I hope students would be able to do a detailed critical study of the science in this TV drama, and to discuss this with their families. Dramatic presentations of issues can be very effective, but as with any other information source, a critical eye is needed.
There are websites, such as the bad physics site, which point out the often humorous errors in TV and movies.
Bird flu hitting TV screens May 9, ANDREW BRIDGES, Associated Press, Posted on Fri, Apr. 28, 2006
WASHINGTON – Bodies piling up so quickly it takes dump trucks to haul them away. Barbed wire to keep whole neighborhoods quarantined. It’s Hollywood’s version of bird flu, a blur of fact and fiction that some scientists say could confuse the public.
“Fatal Contact: Bird Flu in America,” an ABC made-for-television movie, airs May 9, just as scientists are to begin testing of wild birds in Alaska that could herald the arrival of bird flu in North America. …
Bird flu expert Michael Osterholm said the movie realistically portrays the shortages of goods and services, and some of the ensuing panic, that could occur in a pandemic. But Osterholm frets the blurring of information and entertainment could do the public a disservice….
Dr. Bruce Gellin, director of the National Vaccine Program office, praised the movie’s timeliness in raising public awareness of bird flu, as well as its portrayal of “a number of potentially realistic scenarios.” Those include the limited availability of antiviral medicines in a pandemic, the months it could take to develop an effective vaccine and in turn how the United States could be dependent on other countries – yes, that means France – to provide vaccine. The movie’s stressing of the importance of planning also won kudos from the department….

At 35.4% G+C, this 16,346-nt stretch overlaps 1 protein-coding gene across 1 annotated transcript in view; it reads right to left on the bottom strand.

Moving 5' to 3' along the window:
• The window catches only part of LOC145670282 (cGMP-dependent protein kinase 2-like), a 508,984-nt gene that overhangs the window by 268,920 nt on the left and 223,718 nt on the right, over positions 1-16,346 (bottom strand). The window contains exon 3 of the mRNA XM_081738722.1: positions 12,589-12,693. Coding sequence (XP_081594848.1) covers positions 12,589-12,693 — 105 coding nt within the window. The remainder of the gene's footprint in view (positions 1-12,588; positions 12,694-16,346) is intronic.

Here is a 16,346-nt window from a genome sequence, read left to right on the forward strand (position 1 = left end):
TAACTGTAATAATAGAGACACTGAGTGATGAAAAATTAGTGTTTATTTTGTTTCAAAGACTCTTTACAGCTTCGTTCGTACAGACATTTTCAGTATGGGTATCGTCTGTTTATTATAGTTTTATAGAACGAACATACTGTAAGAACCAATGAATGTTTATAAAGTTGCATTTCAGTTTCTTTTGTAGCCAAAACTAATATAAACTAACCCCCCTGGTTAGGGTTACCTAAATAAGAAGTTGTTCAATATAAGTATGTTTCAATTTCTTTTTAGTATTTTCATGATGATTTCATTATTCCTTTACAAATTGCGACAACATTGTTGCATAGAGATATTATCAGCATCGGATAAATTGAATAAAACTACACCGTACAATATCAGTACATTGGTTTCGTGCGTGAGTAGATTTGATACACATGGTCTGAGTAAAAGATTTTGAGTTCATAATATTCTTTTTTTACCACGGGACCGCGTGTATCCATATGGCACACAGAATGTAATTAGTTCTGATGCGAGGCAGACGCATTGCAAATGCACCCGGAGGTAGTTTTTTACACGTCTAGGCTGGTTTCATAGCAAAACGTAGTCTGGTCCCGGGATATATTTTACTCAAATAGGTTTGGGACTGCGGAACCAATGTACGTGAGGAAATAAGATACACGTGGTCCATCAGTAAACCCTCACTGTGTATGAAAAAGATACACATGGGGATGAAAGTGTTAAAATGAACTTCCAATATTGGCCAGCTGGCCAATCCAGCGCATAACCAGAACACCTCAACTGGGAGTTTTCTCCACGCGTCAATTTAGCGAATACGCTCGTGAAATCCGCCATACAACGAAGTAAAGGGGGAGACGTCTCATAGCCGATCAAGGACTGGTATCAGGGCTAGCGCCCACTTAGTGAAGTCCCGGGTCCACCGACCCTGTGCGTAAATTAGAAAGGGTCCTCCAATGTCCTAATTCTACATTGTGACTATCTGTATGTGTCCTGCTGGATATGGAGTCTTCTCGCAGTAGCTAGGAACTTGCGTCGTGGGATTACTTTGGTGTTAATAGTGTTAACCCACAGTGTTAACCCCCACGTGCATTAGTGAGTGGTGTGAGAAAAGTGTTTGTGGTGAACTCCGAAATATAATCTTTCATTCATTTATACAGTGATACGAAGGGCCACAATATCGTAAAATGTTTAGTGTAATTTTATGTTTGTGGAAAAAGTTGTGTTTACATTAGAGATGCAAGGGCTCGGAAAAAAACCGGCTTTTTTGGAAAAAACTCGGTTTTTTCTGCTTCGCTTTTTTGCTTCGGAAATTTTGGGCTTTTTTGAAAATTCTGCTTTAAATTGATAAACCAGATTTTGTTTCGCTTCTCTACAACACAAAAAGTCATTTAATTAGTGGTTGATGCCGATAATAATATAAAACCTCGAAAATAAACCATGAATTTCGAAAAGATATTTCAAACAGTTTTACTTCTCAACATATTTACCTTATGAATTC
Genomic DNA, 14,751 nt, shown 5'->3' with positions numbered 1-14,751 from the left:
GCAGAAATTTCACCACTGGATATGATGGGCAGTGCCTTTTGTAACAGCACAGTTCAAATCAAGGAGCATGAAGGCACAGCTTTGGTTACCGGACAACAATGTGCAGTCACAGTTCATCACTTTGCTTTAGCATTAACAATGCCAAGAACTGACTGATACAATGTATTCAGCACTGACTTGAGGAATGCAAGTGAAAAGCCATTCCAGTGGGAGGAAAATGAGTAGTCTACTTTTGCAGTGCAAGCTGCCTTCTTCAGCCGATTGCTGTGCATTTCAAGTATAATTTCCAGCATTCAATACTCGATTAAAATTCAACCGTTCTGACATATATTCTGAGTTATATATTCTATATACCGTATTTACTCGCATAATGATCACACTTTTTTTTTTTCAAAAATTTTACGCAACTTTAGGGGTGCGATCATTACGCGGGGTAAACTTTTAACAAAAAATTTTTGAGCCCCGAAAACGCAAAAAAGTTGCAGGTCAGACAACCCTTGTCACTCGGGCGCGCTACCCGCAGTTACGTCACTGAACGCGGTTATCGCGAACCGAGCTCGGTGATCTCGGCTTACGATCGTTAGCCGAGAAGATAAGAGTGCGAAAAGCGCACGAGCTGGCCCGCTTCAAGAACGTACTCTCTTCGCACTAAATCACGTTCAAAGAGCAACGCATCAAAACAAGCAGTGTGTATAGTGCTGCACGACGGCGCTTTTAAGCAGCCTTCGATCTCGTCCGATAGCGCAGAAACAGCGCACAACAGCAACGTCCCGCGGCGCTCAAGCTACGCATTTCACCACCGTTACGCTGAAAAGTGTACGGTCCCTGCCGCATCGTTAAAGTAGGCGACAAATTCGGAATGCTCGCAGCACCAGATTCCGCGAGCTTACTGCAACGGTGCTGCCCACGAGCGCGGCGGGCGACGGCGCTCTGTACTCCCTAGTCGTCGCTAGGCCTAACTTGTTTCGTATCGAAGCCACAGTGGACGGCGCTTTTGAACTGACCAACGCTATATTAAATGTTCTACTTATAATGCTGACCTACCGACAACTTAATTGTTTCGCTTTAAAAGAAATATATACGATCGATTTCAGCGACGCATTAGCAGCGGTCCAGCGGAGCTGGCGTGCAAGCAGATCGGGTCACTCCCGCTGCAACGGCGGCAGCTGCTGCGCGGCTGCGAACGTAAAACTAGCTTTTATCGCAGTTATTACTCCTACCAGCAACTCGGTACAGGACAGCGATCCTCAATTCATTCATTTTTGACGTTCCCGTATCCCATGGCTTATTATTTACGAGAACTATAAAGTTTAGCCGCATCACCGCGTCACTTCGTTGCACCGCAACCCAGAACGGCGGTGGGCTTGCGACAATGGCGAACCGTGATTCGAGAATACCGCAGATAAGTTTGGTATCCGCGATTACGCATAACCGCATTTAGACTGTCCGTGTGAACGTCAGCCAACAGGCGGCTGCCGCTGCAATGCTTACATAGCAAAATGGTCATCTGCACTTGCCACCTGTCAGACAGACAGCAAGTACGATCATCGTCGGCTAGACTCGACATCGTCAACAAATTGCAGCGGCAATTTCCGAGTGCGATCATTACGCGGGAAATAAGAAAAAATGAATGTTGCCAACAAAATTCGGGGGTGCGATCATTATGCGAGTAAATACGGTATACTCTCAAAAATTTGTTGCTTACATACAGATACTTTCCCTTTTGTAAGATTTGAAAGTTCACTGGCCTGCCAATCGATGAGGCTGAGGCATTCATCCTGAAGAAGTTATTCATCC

ABC will broadcast the movie during sweeps, when networks often trot out scare fare to boost the ratings that help determine local advertising rates. The network isn’t pushing “Fatal Contact” hard but has played up the bona fides of the movie, which it claims was “meticulously researched.”…
“I have some problems with it,” Barry said. “It’s certainly not a documentary.”